Many lives ago, I used to write for a heavy metal magazine in Brazil. One of my responsibilities was to review concerts. I was not paid for my job, but I got free tickets and a photo pass to every rock/metal concert in Rio. When I moved to Los Angeles, I continued with the gig, but time became an issue, and I could not justify working for free anymore. Once I began working as a teacher, my rock’n’roll life ceased to exist. The last major mid-week concert I attended (Depeche Mode, Hollywood Bowl, October 2017) had to be followed by a day off. I really cannot function on 4, 5 hours of sleep.
Then, Massive Attack announced its Mezzanine 20th Anniversary Tour, so I had to get tickets. Garbage is playing at a venue where tickets close to the stage are not a small fortune, so I had to get tickets. And Lebanon Hangover, my new post-punk obsession, had a second night added to follow up a sold-out date… and I had to get tickets. Three concerts for someone who averages one concert a year is a lot. Not only am I going out; I am going out and staying out way past my bedtime. These are special occasions that require special attention to what I will wear. Let’s say this is my version of going to the opera.
I decided to sew an outfit for each of these concerts. Massive Attack was supposed to play in March, but the tour got postponed to September due to health issues with members of the band. The crushed black velvet dress I had imagined for the concert got reassigned to Lebanon Hanover—which was scheduled to play in April, but visa issues pushed the event forward…to DECEMBER! I was expecting Garbage to reschedule too, but so far, the date is still the same, May 16. The Massive Attack dress that became the Lebanon Hanover dress became the Garbage dress.
With so many changes, I got two months to decide which pattern I wanted to use for my Garbage Gala Night. It was not difficult to settle on the Natalie dress by Muse Patterns. For women with a larger bust (like me), the Natalie will make you feel like Anita Ekberg in La Dolce Vita. I have two versions of the dress, and I love how it fits. I used a slinkier knit for my first attempts, and the neckline dips low. This velvet version ended up with a lot more cleavage coverage, so you can definitely control the amount of exposure by selecting a fabric with less give or raising the neckline.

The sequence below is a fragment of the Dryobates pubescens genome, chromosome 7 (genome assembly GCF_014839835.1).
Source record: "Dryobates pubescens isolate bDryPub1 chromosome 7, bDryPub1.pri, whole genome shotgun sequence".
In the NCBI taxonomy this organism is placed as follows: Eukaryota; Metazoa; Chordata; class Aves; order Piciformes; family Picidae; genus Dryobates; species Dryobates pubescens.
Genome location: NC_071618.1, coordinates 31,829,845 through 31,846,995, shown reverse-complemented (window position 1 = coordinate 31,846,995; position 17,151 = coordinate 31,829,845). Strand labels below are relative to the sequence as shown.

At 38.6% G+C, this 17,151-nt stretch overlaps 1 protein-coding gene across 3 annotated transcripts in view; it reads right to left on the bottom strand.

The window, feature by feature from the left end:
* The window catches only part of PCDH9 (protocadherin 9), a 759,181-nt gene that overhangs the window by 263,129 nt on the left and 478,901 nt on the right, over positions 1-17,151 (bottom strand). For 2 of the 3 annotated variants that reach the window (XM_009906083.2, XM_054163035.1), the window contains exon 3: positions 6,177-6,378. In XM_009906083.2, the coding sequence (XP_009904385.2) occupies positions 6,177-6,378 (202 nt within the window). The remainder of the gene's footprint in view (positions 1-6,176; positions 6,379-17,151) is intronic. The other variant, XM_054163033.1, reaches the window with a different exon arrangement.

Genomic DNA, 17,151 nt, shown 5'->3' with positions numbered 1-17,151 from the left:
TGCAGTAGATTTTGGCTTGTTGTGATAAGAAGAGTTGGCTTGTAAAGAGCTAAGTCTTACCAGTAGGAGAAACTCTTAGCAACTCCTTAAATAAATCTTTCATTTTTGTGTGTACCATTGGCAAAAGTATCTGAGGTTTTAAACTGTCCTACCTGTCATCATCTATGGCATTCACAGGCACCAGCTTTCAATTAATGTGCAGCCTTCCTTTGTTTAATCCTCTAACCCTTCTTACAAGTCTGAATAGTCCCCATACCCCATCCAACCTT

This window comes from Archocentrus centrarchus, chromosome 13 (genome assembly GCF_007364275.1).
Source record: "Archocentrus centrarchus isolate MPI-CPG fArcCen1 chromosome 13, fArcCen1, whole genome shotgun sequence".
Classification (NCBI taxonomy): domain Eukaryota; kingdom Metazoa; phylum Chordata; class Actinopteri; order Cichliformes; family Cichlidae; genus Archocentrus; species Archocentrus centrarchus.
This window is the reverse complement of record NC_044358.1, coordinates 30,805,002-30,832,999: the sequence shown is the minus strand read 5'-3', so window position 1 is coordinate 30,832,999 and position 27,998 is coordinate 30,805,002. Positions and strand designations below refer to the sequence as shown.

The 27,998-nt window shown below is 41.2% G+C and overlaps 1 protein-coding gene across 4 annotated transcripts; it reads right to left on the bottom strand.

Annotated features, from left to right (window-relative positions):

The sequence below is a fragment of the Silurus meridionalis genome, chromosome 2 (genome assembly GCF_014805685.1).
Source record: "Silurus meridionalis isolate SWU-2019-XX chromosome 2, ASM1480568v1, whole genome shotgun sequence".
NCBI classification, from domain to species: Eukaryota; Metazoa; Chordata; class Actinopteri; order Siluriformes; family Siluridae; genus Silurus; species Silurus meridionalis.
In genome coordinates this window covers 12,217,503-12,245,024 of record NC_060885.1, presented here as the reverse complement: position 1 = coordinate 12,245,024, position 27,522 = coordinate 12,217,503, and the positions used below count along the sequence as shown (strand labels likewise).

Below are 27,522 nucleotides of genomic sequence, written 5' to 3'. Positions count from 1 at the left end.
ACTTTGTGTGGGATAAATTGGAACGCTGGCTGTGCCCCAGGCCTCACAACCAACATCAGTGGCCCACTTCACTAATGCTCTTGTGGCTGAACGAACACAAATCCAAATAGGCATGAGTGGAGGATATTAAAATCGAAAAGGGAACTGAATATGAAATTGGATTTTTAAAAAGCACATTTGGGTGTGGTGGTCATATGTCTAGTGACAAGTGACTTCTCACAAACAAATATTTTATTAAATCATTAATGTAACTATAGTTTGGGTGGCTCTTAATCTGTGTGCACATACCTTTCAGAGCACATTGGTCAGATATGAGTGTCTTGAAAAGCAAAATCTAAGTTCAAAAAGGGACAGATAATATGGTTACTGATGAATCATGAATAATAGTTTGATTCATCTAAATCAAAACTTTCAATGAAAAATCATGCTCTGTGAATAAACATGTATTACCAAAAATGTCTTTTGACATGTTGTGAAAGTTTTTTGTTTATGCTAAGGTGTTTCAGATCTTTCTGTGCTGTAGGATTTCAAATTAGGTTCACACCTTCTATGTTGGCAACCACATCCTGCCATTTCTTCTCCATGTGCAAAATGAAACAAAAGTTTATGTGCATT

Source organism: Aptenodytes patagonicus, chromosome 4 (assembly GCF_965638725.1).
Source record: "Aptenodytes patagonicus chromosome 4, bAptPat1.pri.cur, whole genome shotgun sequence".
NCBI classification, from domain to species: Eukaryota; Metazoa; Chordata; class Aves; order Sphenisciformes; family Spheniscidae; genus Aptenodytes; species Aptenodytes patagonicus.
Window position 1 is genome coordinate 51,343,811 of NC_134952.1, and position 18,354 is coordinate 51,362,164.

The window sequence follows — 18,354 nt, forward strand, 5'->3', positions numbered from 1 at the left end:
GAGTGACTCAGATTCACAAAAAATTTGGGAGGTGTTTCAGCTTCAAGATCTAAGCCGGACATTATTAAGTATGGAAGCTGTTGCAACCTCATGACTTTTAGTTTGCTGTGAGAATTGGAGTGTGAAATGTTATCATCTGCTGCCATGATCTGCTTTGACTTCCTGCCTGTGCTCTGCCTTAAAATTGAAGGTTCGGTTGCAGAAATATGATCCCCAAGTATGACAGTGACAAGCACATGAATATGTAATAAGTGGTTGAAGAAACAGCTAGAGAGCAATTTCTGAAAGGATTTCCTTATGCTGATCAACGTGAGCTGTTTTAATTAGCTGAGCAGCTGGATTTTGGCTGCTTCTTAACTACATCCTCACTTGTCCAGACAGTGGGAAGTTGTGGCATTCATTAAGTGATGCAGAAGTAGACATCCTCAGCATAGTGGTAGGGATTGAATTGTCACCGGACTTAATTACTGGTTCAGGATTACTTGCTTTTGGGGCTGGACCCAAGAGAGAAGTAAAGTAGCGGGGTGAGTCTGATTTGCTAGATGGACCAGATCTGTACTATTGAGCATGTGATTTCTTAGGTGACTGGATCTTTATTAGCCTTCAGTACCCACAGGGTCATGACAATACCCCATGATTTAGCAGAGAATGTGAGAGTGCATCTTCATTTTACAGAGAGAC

The Natalie is a pattern for knit fabrics. The dress features “a triangular inset at the bust, diagonal seam lines on the front bodice, and gathering details are reminiscent of the 1940s.” Its design details make it an incredibly flattering dress. The bodice is very cleverly designed: two pieces that are gathered at the front and attached to the triangle detail. The V-shape of the neckband creates a plunging neckline that may or may not agree with your level of comfort.
The pattern has three lengths: a tunic, a knee-length dress, and a maxi-dress. Waist ties add interest to the waist, but I don’t care for attracting attention to my mid-section, so I have never used them. I went with a size 42 and made no fit adjustments to any pattern piece. I decided on an above-the-knee dress, and I took three inches off the length as I want the dress to have a hitting-the-club vibe. I modified the short sleeves by slashing and spreading so that they ended up with a nice fluttery effect. I used the method described by Tilly Walnes in her book Stretch! I found a similar tutorial from Threads Magazine in case you are wondering.